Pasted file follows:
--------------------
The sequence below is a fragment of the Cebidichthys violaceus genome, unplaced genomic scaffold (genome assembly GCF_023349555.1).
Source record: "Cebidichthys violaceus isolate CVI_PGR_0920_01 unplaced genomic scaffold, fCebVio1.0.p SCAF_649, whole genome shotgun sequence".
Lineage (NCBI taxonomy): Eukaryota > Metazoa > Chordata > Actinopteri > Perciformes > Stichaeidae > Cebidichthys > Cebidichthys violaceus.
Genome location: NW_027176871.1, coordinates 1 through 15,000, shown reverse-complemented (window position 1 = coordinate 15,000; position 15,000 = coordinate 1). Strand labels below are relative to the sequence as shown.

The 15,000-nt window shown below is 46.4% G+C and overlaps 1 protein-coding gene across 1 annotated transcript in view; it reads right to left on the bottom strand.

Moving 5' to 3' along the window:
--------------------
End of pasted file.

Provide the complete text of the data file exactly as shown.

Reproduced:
The sequence below is a fragment of the Cebidichthys violaceus genome, unplaced genomic scaffold (genome assembly GCF_023349555.1).
Source record: "Cebidichthys violaceus isolate CVI_PGR_0920_01 unplaced genomic scaffold, fCebVio1.0.p SCAF_649, whole genome shotgun sequence".
Lineage (NCBI taxonomy): Eukaryota > Metazoa > Chordata > Actinopteri > Perciformes > Stichaeidae > Cebidichthys > Cebidichthys violaceus.
Genome location: NW_027176871.1, coordinates 1 through 15,000, shown reverse-complemented (window position 1 = coordinate 15,000; position 15,000 = coordinate 1). Strand labels below are relative to the sequence as shown.

The 15,000-nt window shown below is 46.4% G+C and overlaps 1 protein-coding gene across 1 annotated transcript in view; it reads right to left on the bottom strand.

Moving 5' to 3' along the window: